All ships to carry Volume III of the IAMSAR Manual (See Regulation 21 and the Guidance note which lists MCA exceptions to this requirement.)

Furthermore to comply with the Radio Regulations published by the International Telecommunications Union (ITU), ships to which the Merchant Shipping (Radio Installation) Regulations (SI 1998/2070) apply i.e. passenger ships and other ships of 300 gt or more on international voyages, when provided with equipment for use in sea areas A2, A3 or A4 i.e. beyond VHF range of coast stations, shall also carry the following publications of the ITU:
  • List VIIA, the Alphabetical List of Call Signs and Numerical Table of Identity of Stations.

  • The Manual for Use by the Maritime Mobile and Maritime Mobile Satellite Services.


4.) The charts or ECDIS referred to in Regulation must be of such a scale and contain sufficient detail as clearly to show;

i) all navigational marks which may be used by a ship when navigating the waters which are covered by the chart;

ii) all known dangers affecting those waters; and

iii) information concerning any ships' routeing and ship reporting measures applicable to those waters.
All charts and publications must be of the latest obtainable edition and be kept up to date from the latest relevant obtainable notices to mariners and radio navigational warnings.


5.) The following publications are considered to satisfy the requirements of Regulation

  • International Code of Signals (IMO)
  • IAMSAR Manual Vol.III
  • Mariners' Handbook (UKHO)
  • Merchant Shipping Notices, Marine Guidance Notes and Marine Information Notes (MCA)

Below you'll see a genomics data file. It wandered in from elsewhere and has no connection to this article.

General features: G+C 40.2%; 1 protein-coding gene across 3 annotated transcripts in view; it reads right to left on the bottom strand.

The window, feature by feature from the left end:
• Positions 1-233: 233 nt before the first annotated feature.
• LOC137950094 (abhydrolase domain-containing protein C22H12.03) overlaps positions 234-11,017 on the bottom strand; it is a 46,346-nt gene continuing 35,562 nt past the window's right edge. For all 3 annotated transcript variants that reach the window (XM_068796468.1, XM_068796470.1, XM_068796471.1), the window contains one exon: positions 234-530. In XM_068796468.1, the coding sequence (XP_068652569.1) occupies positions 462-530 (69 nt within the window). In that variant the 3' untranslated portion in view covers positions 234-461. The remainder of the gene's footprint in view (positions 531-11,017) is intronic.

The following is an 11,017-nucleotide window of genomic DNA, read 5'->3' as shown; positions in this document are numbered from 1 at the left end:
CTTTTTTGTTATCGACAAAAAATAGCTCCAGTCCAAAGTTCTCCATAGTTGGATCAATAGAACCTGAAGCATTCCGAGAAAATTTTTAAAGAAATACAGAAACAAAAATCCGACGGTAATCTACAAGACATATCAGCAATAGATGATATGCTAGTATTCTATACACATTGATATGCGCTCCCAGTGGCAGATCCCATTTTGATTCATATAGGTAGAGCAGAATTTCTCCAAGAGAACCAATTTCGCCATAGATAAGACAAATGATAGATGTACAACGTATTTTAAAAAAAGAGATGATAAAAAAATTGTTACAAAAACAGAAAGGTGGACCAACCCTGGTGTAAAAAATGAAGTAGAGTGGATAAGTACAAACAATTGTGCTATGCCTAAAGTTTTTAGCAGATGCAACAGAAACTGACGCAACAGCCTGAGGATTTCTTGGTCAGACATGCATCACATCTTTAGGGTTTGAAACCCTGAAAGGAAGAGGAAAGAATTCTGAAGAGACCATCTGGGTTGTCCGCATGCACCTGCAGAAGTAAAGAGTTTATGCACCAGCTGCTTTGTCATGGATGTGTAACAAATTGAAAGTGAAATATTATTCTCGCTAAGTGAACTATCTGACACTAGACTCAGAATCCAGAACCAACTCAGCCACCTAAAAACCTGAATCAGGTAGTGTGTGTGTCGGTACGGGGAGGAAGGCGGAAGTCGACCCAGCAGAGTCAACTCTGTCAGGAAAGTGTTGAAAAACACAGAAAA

• Notices to Mariners (UKHO)
  • Notices to Mariners – Annual Summary (UKHO)
  • Lists of Radio Signals (UKHO) 
  • Lists of Lights (UKHO)
  • Sailing Directions (UKHO)
  • Nautical Almanac
  • Navigational Tables
  • Tide Tables
  • Tidal Stream Atlases
  • Operating and Maintenance Instructions for Navigational Aids carried by the Ship


i.) In the case of publications listed above, only those parts of the publication which are relevant to a ship's voyage and operation need be carried.

Where the UK Hydrographic Office (UKHO) is listed as the publisher, any other charts or publications which meet the definition in Regulation 2 shall be acceptable.

The MCA also recommends that ships carry a copy of "Safety of Navigation, implementing SOLAS Chapter V, 2002" and, ships fitted with electronic chart and display information systems (ECDIS), carry a copy of NP 5012 "Admiralty Guide to ENC symbols used in ECDIS" and NP133C "Admiralty ENC Maintenance Record".



6.1. System Installation

6.1.1  The following recommendations arise from consideration of the use of digital Nautical Publications on a vessel in compliance with requirements laid down in SOLAS Chapter V and relevant IMO Guidelines.

In conjunction with these Recommendations the following IMO Circulars should be consulted when implementing digital nautical publications:

MSC/Circ.891 'Guidelines for the on-board use and application of computers'